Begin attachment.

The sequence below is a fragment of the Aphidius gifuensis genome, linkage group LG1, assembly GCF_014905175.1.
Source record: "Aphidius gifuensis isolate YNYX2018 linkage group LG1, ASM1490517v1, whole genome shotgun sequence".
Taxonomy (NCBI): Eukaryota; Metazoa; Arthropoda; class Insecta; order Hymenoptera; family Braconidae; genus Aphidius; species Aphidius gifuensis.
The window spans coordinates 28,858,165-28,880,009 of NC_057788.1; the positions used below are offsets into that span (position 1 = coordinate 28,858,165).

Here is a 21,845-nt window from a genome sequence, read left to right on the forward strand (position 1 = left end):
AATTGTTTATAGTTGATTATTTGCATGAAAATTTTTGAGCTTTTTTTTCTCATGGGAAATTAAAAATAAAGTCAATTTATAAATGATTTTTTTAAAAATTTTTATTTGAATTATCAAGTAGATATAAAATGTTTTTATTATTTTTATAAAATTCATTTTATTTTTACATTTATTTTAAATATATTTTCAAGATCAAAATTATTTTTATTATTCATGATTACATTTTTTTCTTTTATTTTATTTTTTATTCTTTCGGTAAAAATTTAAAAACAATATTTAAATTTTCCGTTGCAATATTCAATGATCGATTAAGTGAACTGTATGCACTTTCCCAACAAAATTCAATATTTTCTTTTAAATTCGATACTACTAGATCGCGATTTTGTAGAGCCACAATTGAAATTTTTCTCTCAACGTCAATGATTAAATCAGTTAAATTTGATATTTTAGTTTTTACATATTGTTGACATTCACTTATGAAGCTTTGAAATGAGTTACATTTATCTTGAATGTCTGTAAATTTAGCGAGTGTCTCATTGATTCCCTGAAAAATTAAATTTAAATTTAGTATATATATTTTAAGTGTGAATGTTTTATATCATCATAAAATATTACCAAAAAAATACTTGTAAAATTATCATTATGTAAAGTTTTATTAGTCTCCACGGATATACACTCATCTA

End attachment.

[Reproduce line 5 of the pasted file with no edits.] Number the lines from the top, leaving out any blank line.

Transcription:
Here is a 21,845-nt window from a genome sequence, read left to right on the forward strand (position 1 = left end):